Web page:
So I think the Age of the Fruit Fly is finally coming to an end in the Peevie domicile.
I googled how to get rid of fruit flies, and tried a couple of tricks I learned from the Internet, like stretching plastic wrap over a bowl of cider vinegar and poking little holes in it, which would theoretically trap the unsuspecting flies once they crawled under the wrap for a dip and a nosh. That method was not particularly successful, as I noted in my earlier fruit fly post.
I picked up fly paper at the hardware store, and hung the strips in the fly-populated corners of my kitchen. For some reason they seemed to prefer the dark and narrow space behind the kitchen door, even though there is no food or dirty dishes there. But every time someone opened or closed the door, a cloud of flies would dust up, and I’d grab one of the fly paper strips and start waving it madly through the air, catching two flies for every forty that simply relocated.
Mr. Peevie did his own research, and purchased a couple of fruit fly traps over the Internet. They are little screw-cap bottles with bait and fly-paper inside. They’ve been OK at catching flies, but more often than not, I see the flies congregating on the outside of the bottle instead of sliding down the chute of death.
As I was fecklessly chasing teensy-weensy airborne acrobats with ribbons of sticky death one day, I thought to myself, “This sure would be a lot easier and more effective if I had something wider than a ribbon to catch the flies with. Something like a sticky fly-swatter.”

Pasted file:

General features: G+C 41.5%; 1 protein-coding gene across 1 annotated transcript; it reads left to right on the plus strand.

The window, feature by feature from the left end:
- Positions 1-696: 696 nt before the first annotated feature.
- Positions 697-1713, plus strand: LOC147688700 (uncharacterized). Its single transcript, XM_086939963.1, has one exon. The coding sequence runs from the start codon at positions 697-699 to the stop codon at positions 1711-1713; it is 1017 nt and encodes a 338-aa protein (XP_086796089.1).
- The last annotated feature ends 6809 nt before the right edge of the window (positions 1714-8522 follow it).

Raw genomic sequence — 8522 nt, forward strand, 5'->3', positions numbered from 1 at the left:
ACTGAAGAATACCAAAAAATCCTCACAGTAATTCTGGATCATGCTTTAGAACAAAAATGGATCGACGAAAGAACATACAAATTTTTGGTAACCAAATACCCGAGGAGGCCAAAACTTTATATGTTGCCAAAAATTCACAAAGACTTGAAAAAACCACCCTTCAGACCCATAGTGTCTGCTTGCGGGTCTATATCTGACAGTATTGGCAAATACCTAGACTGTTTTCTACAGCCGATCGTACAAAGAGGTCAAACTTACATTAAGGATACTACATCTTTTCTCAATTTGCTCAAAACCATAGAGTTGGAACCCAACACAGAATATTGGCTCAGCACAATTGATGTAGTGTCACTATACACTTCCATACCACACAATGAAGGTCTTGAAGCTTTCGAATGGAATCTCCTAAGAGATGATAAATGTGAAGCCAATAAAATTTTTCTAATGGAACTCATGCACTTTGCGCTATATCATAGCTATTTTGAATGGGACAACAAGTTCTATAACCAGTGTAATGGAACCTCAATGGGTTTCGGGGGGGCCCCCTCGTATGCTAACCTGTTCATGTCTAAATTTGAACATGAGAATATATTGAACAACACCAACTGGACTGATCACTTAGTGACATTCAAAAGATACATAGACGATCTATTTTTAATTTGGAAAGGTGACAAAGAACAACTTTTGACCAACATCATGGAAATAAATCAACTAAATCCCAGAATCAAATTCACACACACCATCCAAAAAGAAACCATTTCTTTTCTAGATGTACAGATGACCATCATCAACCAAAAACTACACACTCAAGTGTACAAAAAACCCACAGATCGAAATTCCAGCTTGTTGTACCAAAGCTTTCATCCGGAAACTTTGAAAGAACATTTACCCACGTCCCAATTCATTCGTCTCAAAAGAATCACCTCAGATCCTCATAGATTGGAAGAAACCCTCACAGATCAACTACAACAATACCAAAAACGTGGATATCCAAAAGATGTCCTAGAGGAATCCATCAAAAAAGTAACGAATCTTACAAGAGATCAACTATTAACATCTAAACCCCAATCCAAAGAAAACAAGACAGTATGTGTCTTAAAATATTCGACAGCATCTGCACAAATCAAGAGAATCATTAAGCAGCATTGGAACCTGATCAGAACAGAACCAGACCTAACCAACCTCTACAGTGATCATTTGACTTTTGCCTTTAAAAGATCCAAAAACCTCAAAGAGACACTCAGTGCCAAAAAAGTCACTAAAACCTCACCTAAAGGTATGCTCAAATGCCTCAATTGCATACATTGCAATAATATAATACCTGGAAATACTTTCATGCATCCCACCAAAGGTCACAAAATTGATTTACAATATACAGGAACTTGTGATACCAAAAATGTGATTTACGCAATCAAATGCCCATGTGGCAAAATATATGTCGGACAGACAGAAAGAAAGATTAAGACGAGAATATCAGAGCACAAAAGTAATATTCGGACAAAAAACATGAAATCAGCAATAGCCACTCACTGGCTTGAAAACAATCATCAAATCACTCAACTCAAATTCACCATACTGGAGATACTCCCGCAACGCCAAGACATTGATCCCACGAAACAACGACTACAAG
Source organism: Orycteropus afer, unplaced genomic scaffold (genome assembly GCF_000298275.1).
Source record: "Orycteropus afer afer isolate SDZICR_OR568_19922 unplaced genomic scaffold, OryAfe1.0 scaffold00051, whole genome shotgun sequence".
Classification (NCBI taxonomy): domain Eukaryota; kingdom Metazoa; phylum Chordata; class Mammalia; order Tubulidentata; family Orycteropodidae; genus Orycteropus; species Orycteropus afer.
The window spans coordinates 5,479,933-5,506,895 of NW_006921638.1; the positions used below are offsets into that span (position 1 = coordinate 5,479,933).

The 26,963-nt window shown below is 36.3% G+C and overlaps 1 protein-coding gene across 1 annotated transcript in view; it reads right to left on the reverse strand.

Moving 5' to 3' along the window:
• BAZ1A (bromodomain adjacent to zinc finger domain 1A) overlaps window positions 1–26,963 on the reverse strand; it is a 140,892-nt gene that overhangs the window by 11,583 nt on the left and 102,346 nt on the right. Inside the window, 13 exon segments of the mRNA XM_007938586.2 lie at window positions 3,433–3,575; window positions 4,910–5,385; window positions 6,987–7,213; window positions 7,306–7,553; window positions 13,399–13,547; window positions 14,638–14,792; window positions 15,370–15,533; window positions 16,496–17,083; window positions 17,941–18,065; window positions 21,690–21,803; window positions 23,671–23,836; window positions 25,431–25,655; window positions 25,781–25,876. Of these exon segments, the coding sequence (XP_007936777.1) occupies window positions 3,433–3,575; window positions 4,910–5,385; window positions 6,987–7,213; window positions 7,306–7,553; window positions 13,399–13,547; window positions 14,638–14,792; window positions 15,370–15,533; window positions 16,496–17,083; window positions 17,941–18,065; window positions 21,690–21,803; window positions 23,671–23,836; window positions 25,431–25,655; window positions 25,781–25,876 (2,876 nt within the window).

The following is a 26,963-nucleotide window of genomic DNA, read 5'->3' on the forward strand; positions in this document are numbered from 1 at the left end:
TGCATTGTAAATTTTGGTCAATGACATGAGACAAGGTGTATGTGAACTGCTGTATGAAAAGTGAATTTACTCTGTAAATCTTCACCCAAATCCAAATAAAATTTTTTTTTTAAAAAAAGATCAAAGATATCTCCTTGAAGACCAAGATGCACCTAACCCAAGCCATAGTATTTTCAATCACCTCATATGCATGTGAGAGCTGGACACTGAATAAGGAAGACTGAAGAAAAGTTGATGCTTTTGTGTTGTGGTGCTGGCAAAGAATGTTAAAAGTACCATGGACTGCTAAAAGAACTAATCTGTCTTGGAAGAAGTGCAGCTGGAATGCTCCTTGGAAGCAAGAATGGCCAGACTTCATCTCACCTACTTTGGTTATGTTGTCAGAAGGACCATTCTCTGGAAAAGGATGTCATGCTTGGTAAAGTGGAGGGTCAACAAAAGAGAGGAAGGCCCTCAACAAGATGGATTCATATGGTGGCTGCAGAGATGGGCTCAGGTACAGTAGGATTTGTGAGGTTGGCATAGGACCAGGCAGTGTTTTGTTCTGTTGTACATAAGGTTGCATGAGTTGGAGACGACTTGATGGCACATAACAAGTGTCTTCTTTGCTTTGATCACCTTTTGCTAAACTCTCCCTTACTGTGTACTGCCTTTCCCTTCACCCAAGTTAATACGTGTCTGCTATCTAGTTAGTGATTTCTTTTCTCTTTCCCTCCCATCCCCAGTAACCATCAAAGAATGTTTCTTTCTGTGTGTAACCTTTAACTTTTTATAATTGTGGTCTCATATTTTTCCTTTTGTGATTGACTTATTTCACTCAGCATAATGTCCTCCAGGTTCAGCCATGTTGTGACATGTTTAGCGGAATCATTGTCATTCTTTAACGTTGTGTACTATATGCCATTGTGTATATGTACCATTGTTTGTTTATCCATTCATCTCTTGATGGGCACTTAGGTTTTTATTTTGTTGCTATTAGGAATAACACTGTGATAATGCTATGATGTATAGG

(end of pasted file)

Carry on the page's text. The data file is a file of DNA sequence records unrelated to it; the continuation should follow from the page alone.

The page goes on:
And the rest is history. I bought a new fly-swatter, wrapped fly-paper around it, and went on a drosophila rampage this afternoon. I am not even kidding you, this is the best invention for the insect-bedeviled since the fly swatter itself.
As I sit here writing this post, the occasional fruit fly wanders by my face nonchalantly, little suspecting that its tiny life is about to come to a sticky end. I calmly pick up my homemade fruit fly capturing contraption, serenely give a wave, and voila! The fruit fly is history.
Now if I can get a patent for this deal, my future is secure. And, I'm hoping, fruit-fly-free.